Britain on Wednesday marked a year since the first person in the world was given a Pfizer-BioNTech COVID-19 vaccine outside of clinical trials, calling for people to receive booster shots as soon as they are eligible.
On December 8, 2020, Margaret Keenan, a 90-year-old grandmother known to friends as Maggie, became the first person to get the shot following its clinical approval, describing it as the “best thing that has ever happened”.
Prime Minister Boris Johnson has highlighted Britain’s early success in rolling out COVID-19 vaccines and said it is why he was able to reopen England’s economy in July.
He has called for another vaccination effort for the booster programme on a similar scale to the initial rollout in light of concern over the new Omicron variant, which has also seen him reintroduce some mask mandates and travel restrictions.
“Since the first jab was delivered one year ago today, our phenomenal vaccine rollout has saved hundreds of thousands of lives,” Johnson said in a statement.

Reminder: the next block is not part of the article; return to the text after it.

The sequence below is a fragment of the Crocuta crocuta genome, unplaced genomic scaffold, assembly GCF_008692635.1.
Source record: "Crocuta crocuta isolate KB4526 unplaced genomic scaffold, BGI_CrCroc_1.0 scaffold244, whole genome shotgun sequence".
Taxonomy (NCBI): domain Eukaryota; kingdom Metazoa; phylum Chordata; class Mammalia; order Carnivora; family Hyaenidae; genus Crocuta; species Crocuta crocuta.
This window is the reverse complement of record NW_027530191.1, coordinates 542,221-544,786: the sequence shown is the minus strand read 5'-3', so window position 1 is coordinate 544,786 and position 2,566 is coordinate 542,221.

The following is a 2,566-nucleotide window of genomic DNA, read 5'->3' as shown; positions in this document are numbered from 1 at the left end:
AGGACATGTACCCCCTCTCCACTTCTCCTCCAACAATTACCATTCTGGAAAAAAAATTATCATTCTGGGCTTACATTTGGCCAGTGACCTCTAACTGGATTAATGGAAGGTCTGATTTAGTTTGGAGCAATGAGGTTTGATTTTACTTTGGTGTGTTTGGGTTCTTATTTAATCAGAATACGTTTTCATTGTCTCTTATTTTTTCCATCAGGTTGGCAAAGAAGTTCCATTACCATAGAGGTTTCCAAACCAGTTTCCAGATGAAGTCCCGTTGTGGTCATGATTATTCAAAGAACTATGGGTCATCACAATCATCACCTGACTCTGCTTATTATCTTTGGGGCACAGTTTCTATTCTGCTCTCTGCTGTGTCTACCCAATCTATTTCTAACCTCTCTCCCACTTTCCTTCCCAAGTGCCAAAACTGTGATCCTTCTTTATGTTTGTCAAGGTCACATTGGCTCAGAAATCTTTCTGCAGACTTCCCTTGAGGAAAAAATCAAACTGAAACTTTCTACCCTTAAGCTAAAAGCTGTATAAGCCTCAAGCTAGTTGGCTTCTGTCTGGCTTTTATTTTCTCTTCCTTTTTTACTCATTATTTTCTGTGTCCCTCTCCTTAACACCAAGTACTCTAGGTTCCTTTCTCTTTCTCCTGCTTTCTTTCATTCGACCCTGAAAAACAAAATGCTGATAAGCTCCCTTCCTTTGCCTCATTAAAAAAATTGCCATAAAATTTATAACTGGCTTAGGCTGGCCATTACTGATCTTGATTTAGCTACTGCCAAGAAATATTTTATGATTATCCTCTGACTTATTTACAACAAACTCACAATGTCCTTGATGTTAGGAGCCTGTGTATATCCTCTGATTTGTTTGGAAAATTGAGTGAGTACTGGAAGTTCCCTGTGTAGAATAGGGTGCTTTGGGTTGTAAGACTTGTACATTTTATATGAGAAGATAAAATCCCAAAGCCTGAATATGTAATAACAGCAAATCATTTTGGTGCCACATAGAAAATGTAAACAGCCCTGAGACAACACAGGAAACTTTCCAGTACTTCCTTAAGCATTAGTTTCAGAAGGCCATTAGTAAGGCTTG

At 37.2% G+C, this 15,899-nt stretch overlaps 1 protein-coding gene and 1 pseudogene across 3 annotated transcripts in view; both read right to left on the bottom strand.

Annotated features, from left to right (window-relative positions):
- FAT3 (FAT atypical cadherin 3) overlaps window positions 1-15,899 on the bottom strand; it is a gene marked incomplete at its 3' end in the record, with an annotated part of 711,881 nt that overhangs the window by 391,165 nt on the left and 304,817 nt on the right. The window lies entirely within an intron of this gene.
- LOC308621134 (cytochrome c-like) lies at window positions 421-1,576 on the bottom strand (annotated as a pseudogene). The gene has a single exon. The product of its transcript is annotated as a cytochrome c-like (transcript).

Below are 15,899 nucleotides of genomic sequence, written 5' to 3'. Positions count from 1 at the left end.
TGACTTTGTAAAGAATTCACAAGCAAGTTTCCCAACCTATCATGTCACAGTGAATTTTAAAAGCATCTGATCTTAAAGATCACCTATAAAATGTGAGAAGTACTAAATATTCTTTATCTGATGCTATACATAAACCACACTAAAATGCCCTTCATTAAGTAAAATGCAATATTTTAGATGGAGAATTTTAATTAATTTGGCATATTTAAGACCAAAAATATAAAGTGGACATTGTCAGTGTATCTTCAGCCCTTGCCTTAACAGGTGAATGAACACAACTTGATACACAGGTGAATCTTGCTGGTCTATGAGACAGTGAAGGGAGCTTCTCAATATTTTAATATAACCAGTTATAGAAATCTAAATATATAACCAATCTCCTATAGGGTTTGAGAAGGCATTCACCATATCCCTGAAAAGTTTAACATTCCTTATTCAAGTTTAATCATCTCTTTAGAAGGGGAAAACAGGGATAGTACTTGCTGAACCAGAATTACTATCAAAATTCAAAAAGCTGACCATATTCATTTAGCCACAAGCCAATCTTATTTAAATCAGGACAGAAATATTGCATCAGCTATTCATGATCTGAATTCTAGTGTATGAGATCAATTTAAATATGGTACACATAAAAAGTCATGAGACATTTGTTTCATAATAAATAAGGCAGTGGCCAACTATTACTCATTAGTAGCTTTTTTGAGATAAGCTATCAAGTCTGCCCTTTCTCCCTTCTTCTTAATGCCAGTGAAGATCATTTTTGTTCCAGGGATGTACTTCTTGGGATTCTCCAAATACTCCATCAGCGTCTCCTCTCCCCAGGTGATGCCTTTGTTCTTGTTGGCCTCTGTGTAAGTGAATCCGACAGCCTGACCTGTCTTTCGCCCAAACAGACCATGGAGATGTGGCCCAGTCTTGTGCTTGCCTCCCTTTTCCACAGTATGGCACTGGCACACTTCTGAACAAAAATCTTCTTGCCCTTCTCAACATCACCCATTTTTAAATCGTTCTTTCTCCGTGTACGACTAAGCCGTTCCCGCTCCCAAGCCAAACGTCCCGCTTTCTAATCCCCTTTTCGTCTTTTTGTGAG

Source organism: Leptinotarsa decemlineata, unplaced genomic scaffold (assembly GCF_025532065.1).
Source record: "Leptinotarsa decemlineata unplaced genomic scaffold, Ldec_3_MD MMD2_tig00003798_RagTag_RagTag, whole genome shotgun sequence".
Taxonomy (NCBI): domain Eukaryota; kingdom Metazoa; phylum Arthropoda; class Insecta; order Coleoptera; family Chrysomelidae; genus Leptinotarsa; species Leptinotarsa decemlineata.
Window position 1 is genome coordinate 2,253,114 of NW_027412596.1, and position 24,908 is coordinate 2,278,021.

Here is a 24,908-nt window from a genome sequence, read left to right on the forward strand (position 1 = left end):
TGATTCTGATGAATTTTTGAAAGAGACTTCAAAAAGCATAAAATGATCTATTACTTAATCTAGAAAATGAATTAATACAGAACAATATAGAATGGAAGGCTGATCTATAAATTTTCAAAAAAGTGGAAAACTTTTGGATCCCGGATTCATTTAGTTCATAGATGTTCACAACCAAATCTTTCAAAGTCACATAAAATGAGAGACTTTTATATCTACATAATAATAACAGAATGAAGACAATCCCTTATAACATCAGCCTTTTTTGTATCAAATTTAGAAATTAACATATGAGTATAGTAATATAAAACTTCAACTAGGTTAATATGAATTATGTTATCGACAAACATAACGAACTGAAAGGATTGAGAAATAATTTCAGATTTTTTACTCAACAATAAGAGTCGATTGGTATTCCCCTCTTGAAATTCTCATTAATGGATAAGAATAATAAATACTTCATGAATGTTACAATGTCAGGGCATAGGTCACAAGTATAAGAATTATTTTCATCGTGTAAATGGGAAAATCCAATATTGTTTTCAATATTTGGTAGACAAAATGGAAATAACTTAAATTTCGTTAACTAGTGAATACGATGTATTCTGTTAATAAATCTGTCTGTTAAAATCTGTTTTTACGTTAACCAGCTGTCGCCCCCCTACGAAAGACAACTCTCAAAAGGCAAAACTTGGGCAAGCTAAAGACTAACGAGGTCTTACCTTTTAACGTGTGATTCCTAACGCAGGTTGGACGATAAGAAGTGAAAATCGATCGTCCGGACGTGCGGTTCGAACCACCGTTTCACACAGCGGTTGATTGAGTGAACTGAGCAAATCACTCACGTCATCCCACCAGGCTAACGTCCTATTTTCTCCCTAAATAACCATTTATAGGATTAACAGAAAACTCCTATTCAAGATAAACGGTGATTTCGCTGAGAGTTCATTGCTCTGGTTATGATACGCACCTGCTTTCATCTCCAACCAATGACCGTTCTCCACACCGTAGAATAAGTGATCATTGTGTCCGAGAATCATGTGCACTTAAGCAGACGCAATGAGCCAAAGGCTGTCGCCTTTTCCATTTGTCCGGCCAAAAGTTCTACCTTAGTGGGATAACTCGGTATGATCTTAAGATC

“Vaccines remain our first and best line of defence against the virus and so the best way to continue to protect yourself and your loved ones is to get behind the vaccine programme and get boosted as soon as you are eligible.”
Britain has now given nearly 120 million doses of COVID-19 vaccine, either as first doses, second doses or as boosters.
Scientists are concerned that Omicron might be more transmissible than the currently dominant Delta variant and have mutations associated with lower vaccine effectiveness.
Health Secretary Sajid Javid has said that boosters should continue to offer good protection against severe disease even if shots are less effective against Omicron than previous variants.
“We are working around the clock to boost the booster programme to maximise immunity following the emergence of the Omicron variant,” Javid said.